The fun that is Questlandia

I got Questlandia from a Bundle of Holding a little while back, and I decided to run it for a one-shot adventure for a series while I get my group back into gaming after a long hiatus. Frankly, I’m sorry I didn’t do it earlier.

I described Questlandia to my group as “Annalise as designed by Klaus Teuber of Settlers of Catan,” because Questlandia ends after three rounds, as opposed to Annalise’s glacial progression through discovery of all things vampiric. But play-wise, they’re somewhat similar; both involve an “active player” roleplaying a scene until a conflict that gets resolved with dice, then it’s another player’s turn.

Questlandia also has tighter mechanics, too. Each player has responsibility for a particular part of the game world, so the players don’t get whipsawed by plot twists in a round-robin; if you’re not the player who answers questions about the country’s¬†religion, you can’t suddenly make it a front for a spider demon cult. I found it helpful to have someone be “secretary” for the group; I kept telling that person, after something was said, “write that down, that’s canon.” Everything is generated in a communal style so no one is left at the end having to rectify everyone else’s continuity.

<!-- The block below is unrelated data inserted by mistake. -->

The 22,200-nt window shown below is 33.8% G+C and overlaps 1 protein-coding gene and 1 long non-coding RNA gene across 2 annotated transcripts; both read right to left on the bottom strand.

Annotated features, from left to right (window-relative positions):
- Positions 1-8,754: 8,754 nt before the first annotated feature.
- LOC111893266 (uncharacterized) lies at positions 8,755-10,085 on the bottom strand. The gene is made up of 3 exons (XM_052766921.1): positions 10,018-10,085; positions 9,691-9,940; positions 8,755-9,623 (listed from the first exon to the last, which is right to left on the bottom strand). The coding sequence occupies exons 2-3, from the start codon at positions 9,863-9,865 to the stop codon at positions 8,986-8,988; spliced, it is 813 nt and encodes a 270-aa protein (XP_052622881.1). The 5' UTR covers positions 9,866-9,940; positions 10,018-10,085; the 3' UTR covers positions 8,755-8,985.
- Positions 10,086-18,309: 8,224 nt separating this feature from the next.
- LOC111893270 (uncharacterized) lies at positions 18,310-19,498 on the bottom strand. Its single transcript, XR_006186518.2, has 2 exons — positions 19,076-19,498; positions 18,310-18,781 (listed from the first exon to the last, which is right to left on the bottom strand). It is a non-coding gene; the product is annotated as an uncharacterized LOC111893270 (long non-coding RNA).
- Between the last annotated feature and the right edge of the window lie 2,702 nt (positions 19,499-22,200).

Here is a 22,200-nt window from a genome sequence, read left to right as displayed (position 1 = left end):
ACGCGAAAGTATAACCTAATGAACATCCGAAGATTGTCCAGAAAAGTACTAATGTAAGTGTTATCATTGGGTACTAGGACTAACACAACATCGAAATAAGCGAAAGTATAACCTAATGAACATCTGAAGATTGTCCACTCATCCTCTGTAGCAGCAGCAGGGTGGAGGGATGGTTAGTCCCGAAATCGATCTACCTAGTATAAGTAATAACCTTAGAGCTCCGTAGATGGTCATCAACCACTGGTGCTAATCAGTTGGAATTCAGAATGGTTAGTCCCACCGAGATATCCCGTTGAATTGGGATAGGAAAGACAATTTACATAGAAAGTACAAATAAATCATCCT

We got through two rounds of three in three hours, with various chit-chat, and it played as follows:

We generated a fantasy nation of wookie-like people¬†obsessed with social control and run by wizards (a “Wizz-ocracy” in game terms) who were also slowly dying out but clung to their power. The country was on an island slowly sinking into the ocean, but that was less troublesome to most players than the oppressive government; most goals were about overthrowing the government, except for one traditionalist who wanted to preserve it, and my player, who was interested in keeping the island from sinking.

As play went on, opposition to the wizz-ocracy grew as events caused the wizards to draw more of the wealth into the upper class. Also there was something about a doomsday machine, a prophesied child, a secret policeman-turned-love interest, and the traditionalist player got her puppet candidate elected mayor of the country’s capital city. Fun was had by all.